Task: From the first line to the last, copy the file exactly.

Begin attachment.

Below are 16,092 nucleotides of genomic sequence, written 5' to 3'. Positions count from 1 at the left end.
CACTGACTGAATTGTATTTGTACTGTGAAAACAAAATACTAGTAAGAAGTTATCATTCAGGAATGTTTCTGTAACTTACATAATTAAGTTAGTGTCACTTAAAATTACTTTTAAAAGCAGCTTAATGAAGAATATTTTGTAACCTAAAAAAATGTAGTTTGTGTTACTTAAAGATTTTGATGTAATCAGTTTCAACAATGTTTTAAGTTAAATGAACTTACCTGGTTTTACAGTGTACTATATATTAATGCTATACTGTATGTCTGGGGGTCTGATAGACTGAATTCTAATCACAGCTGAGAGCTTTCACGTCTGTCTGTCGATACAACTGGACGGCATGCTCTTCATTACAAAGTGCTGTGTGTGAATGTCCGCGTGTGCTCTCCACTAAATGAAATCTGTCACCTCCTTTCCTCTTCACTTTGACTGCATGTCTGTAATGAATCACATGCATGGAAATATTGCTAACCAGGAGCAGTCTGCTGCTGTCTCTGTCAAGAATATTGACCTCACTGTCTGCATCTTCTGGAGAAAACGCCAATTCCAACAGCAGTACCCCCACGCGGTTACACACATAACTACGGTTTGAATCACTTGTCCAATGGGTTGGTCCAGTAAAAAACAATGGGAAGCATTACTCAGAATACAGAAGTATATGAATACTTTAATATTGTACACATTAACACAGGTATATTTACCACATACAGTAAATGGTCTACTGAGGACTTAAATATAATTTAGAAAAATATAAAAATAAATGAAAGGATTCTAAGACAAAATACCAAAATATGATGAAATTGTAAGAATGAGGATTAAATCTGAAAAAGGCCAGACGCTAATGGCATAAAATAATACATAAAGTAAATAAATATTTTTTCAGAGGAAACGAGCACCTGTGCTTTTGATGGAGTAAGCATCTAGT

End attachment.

Below are 16,092 nucleotides of genomic sequence, written 5' to 3'. Positions count from 1 at the left end.
CACTGACTGAATTGTATTTGTACTGTGAAAACAAAATACTAGTAAGAAGTTATCATTCAGGAATGTTTCTGTAACTTACATAATTAAGTTAGTGTCACTTAAAATTACTTTTAAAAGCAGCTTAATGAAGAATATTTTGTAACCTAAAAAAATGTAGTTTGTGTTACTTAAAGATTTTGATGTAATCAGTTTCAACAATGTTTTAAGTTAAATGAACTTACCTGGTTTTACAGTGTACTATATATTAATGCTATACTGTATGTCTGGGGGTCTGATAGACTGAATTCTAATCACAGCTGAGAGCTTTCACGTCTGTCTGTCGATACAACTGGACGGCATGCTCTTCATTACAAAGTGCTGTGTGTGAATGTCCGCGTGTGCTCTCCACTAAATGAAATCTGTCACCTCCTTTCCTCTTCACTTTGACTGCATGTCTGTAATGAATCACATGCATGGAAATATTGCTAACCAGGAGCAGTCTGCTGCTGTCTCTGTCAAGAATATTGACCTCACTGTCTGCATCTTCTGGAGAAAACGCCAATTCCAACAGCAGTACCCCCACGCGGTTACACACATAACTACGGTTTGAATCACTTGTCCAATGGGTTGGTCCAGTAAAAAACAATGGGAAGCATTACTCAGAATACAGAAGTATATGAATACTTTAATATTGTACACATTAACACAGGTATATTTACCACATACAGTAAATGGTCTACTGAGGACTTAAATATAATTTAGAAAAATATAAAAATAAATGAAAGGATTCTAAGACAAAATACCAAAATATGATGAAATTGTAAGAATGAGGATTAAATCTGAAAAAGGCCAGACGCTAATGGCATAAAATAATACATAAAGTAAATAAATATTTTTTCAGAGGAAACGAGCACCTGTGCTTTTGATGGAGTAAGCATCTAGT